Methods For Drilling A Hole In Your Toenail

by Rebecca Rushton

I’ve drilled a lot of holes in a lot of toenails over the years. As a podiatrist, I have a piece of equipment called a nail drill. I use it every day to file and thin toenails, and it works a treat for drilling holes in nails. It’s not a painful procedure at all. Very little pressure is required for the rotating bit to grind its way through the nail at 25,000 rpm. 

At races, I don’t have the luxury of my clinical nail drill with me. It’s far too big to be lugged around and needs to be plugged into the electricity to work. 

This year for Big Red Run, I bought a Cordless Dremel Micro as my race drill. It has a rechargeable battery, is light weight, low bulk and rotates at 18,000 rpm.

I took care of a few thick or long nails with it (pictured below).

how to drill a hole in a toenail
Using my new cordless Dremel for nail problems
drill hole in nail with nail drill bit

My nail drill in action at Big Red Run

But I didn’t drill any holes with it.

Why? Because I learned a new technique (it’s not new, just new to me). A technique I’ve known about for some time. A technique I’ve seen on YouTube. But one I’ve never tried before. It uses a hypodermic needle. You twist it back and forth, gently, until you get all the way through the nail.

This has become my treatment of choice for blisters (and blood blisters) under the toenail

I mean, I’ve seen it done on YouTube (often badly). But I watched BRR’s doctor Adam Brownhill do one and it looked easy. So I tried it myself on the next black nail that came through the medical tent. I anticipated having to press firmly while twisting the needle, but only light pressure is needed. I also expected it to hurt the patient when we got through the nail. To my surprise, it was dead easy and comfortable for the patient. Blood oozes from the hole before you (or your patient) realises you’re through it, thanks to the angle on the pointy end. This allows you to tread carefully for that last little bit as you create a hole big enough to allow the blood and blister fluid to keep exiting.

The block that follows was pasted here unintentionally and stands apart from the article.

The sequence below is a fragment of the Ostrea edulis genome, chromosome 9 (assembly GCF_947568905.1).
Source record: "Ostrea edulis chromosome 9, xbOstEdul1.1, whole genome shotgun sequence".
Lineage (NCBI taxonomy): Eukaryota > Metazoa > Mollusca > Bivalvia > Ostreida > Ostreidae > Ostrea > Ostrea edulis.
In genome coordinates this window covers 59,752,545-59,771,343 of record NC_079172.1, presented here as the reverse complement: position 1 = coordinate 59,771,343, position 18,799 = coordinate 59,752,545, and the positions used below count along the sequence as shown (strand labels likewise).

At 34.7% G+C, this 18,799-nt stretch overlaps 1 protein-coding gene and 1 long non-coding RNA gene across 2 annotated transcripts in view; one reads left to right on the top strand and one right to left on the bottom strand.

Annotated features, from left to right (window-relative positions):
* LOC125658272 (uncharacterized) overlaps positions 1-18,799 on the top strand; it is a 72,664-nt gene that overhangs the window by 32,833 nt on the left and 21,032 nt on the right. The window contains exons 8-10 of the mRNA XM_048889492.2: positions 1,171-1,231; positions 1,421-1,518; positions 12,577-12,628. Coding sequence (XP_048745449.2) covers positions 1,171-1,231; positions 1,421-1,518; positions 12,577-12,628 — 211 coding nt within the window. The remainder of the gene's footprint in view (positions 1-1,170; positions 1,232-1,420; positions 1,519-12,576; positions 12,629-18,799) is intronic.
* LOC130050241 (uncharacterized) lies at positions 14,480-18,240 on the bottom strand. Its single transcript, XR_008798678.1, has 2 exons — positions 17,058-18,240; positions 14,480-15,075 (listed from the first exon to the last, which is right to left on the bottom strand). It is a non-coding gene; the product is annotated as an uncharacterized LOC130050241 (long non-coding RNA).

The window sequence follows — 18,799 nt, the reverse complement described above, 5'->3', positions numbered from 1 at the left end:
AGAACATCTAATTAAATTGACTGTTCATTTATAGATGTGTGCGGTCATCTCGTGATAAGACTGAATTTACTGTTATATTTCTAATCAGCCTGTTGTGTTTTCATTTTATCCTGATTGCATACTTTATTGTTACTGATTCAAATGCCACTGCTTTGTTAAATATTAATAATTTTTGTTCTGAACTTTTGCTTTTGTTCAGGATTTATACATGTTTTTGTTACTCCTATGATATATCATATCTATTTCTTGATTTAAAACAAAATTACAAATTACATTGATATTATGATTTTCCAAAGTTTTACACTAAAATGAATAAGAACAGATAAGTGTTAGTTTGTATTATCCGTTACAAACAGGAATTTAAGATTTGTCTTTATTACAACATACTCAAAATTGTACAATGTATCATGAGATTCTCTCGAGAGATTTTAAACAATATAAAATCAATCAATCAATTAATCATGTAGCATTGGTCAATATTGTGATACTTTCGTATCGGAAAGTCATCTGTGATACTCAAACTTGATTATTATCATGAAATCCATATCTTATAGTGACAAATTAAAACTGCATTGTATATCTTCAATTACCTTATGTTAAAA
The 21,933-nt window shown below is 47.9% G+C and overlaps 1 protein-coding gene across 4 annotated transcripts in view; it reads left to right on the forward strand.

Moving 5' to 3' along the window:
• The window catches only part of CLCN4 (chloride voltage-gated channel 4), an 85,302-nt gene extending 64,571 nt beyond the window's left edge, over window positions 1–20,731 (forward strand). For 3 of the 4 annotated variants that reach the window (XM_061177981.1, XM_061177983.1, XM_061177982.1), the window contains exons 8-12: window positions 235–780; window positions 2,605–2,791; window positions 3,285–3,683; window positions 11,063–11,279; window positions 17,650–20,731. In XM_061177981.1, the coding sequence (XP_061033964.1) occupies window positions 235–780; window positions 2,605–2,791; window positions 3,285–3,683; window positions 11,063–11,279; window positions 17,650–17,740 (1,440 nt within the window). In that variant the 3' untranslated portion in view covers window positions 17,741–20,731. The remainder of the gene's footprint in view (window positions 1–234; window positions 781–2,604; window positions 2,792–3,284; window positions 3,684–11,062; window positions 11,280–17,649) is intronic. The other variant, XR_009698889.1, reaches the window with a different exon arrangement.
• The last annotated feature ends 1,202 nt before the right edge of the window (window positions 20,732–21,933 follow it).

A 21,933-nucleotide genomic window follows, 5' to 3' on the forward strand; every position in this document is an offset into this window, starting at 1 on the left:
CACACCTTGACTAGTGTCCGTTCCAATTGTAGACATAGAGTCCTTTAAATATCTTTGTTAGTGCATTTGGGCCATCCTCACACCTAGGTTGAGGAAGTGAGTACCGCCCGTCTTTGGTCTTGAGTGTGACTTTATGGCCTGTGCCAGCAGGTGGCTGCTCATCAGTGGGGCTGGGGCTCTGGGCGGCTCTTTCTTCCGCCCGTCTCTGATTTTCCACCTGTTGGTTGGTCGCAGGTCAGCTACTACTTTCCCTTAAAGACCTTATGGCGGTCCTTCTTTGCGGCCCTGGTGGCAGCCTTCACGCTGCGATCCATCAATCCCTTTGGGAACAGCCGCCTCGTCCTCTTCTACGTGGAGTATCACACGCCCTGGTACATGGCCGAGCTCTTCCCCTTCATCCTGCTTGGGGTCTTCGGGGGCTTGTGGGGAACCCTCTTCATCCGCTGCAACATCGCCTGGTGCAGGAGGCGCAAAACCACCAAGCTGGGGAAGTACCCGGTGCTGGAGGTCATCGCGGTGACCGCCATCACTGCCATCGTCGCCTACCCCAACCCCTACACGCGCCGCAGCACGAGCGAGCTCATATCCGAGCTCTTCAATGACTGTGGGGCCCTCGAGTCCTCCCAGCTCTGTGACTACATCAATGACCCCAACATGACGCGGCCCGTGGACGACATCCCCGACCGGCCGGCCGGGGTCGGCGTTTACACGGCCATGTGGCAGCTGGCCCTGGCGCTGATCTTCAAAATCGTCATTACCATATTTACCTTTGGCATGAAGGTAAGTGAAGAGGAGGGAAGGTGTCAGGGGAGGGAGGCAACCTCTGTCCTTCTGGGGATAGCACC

Until I get the opportunity to video one of these myself, here's the best video of the technique that I could find on YouTube (below).


Do It Yourself?

I think anyone could do this themselves. These black toenails can be the most painful of all blisters because there’s no room for the fluid to go – it’s stuck between a rock (the toe bone) and a hard place (the nail) with no room for expansion. The extra liquid volume actually separates the nail from the tender nail bed skin. That’s why it hurts! As soon as you release even a little bit of fluid, there is significant relief. If you find yourself stuck in the middle of nowhere with a toe like this, you'll be glad you watched this video and packed the gear you need to put a hole in a nail, painlessly! A couple of holes may be necessary; and they may need to be reopened from one day to the next to allow the ongoing release of fluid. And don't forget about being clean and using your infection control procedures!

So I recommend you put a couple of hypodermic needles in your blister kit. Not sewing needles – I’m talking about the needles they give you injections with. They’re sterile; you should only ever use it once; and they’re easy to store safely back in its sheath before disposing of it into a sharps container.

Of course, try to figure out what has caused blister / bleeding and address this ASAP. Otherwise the problem will persist.

  • Is firmer lacing needed to keep the toes away from the end of the shoe?
  • Is a toeprop required to stop the toes from bending over and becoming weightbearing – pressing forcefully into the insole of the shoe? These can be custom-made. Or you can make your own short-term version with orthopaedic felt.

    Conclusion

    Are you confident enough to drill your own nail, if the need arises? Remember to pack a hypodermic needle in your blister kit.

    The Ultra Blister Kit - Contents





    Rebecca Rushton
    Rebecca Rushton

    Author

    Podiatrist, blister prone ex-hockey player, foot blister thought-leaderauthor and educator. Can’t cook. Loves test cricket.


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